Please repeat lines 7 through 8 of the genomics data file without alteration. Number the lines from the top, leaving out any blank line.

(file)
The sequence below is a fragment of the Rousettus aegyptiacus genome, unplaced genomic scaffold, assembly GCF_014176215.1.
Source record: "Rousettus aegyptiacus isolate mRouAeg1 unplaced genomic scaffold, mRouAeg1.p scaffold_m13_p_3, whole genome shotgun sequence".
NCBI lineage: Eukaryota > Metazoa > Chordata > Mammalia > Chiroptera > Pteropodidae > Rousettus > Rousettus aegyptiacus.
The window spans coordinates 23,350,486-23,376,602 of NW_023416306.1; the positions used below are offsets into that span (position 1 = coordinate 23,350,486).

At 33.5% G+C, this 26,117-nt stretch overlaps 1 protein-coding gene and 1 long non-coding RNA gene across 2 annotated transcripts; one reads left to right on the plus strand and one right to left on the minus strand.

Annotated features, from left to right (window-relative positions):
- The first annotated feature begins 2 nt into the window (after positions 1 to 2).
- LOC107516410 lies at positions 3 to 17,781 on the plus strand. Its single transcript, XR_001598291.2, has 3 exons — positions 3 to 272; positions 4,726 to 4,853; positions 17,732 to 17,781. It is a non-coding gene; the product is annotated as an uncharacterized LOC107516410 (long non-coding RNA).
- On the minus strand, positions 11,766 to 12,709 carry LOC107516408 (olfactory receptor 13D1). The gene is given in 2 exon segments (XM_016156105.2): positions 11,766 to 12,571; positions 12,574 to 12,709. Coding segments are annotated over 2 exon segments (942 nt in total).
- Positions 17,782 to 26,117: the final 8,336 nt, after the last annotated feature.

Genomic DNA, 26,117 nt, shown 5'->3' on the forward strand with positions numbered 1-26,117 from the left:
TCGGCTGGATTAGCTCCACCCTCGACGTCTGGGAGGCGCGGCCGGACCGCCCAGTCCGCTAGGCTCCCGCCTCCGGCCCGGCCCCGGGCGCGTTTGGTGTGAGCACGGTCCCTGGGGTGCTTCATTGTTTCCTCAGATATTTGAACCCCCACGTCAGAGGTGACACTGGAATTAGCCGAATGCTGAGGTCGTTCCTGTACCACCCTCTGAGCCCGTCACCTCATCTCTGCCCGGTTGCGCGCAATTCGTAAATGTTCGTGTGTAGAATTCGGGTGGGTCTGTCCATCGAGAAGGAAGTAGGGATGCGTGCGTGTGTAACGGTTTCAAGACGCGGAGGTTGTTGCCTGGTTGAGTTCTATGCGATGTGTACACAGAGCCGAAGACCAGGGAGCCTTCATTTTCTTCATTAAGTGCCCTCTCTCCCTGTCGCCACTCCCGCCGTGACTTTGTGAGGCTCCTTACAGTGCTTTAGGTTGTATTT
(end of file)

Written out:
- The first annotated feature begins 2 nt into the window (after positions 1 to 2).
- LOC107516410 lies at positions 3 to 17,781 on the plus strand. Its single transcript, XR_001598291.2, has 3 exons — positions 3 to 272; positions 4,726 to 4,853; positions 17,732 to 17,781. It is a non-coding gene; the product is annotated as an uncharacterized LOC107516410 (long non-coding RNA).